She Flavored Her Illustration Career With Salty Enlightenment

Diane English’s signature style — quirky with a New Age tint — was a perfect fit for Asheville.
Portrait by Matt Rose

Surveying the human condition, Diane English remarks, “We’re not the brightest crayons in the box.” But that’s not so bad: After all, English has made a career out of illustrating our foibles. The deliciously irreverent entrepreneur — founder and sole proprietor of The Great Cosmic Happy Ass Card Company — embraces these descriptors, and credits her sunny attitude to her “family of smartasses.”

Her Irish kin “always had something to laugh about,” recalls English. “A lot of my ideas come directly from my mom and from my aunt, who was hysterically funny.”

Let’s go for a walk

In addition to cards, English’s product line includes funny and inspirational magnets, coffee mugs, T-shirts, playing cards, storyboard totems, prints, coloring books, and a new book titled Notes to Myself: The Art and Dangerous Thoughts of the Great Cosmic Happy Ass.

Growing up in Philadelphia, English says she was fascinated with animation. “I really wanted to become a cel colorist [the traditional 2D method] for Warner [Bros.] or Disney. Alas, it was not meant to be, but my love of color and humor continued.” 

Her eclectic résumé includes stints selling shoes, working as a graphic designer, teaching country-music artists how to give TV interviews, and owning a metaphysical bookstore for 14 years in St. Augustine, Florida. “I had a great run with the bookstore. It was during that time I began doing the notecards and magnets. Big hit!”

When a major bookstore chain moved in, her business began to dry up, but by then English had something to fall back on. And in 1996, she started a card company. “Why not?” she asks rhetorically. “What’s the worst that could happen?” 

Here’s what did happen: Four years later, she moved to Asheville, where she soon got a call from an international gift distributor who was interested in selling her cards. “Who was I to argue?” she quips.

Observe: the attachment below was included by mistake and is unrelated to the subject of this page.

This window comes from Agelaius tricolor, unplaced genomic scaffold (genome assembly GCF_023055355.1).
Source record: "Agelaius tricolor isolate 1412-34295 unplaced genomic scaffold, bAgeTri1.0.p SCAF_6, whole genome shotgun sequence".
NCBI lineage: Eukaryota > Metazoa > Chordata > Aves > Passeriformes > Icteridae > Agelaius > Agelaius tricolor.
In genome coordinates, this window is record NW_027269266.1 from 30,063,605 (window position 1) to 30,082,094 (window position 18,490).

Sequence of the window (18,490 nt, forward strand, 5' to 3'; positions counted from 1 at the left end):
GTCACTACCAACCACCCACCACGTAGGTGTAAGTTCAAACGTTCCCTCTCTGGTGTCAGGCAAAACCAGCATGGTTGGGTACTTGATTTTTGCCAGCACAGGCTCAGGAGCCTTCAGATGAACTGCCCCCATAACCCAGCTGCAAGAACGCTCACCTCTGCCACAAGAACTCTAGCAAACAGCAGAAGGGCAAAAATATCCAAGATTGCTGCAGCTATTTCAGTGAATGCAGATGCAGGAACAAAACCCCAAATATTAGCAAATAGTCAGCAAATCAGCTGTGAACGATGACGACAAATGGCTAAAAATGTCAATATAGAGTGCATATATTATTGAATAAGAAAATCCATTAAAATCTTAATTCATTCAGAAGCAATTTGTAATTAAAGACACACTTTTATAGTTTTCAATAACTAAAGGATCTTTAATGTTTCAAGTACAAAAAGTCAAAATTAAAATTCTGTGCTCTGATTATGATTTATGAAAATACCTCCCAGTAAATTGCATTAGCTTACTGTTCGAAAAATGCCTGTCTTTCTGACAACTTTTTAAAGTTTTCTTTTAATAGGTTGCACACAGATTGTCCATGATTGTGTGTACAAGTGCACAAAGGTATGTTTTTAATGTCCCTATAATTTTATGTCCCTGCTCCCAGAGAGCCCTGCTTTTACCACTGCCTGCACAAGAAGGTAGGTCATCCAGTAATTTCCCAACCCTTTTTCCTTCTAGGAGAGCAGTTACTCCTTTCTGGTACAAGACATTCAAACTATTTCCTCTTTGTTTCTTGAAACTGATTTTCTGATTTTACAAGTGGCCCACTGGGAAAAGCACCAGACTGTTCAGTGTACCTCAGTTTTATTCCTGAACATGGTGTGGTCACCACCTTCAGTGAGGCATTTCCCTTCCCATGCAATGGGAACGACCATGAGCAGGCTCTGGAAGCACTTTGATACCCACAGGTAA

“When the cards and magnets started taking off, I was thrilled,” English continues. “One afternoon, with a line of customers at the counter, we were all chatting about the cards when someone popped up and said, ‘Why not name it The Great Cosmic Happy Ass Card Company?’ Shazam! That was it!”

Some people have entered her studio/shop in the River Arts District, noticed the name of her company or a particularly sassy card, and huffed away, reveals English. But the self-taught artist says, “I’ve developed a wonderful capacity of ignoring religiously prudish people who want me to change what I do to please them.” She lets her artwork do the talking for her, as in the card titled “Conversations with God.” A guy drinking beer with the Creator remarks: “I thought you’d be taller.”

In addition to cards, English’s product line includes funny and inspirational magnets, coffee mugs, T-shirts, playing cards, prints and more. The illustrator says her Irish kin gave her a salty sense of humor. 

An official interview seems like an ideal opportunity to ask the quintessential question of this creative oracle. So, with all she’s learned, what has she found to be the true meaning of life? 

After an appropriate moment of reflection, English replies: “I
forgot to write it down.” 

The Great Cosmic Happy Ass Card Company ( is located at 375 Depot St. in the River Arts District. Diane English’s work can also be found at Mountain Made Art Gallery in Grove Arcade (1 Page Ave. #123, Asheville, and at Seven Sisters Gallery (117 Cherry St., Black Mountain,

Join the Conversation

1 Comment

Leave a comment
Leave a comment

Your email address will not be published. Required fields are marked *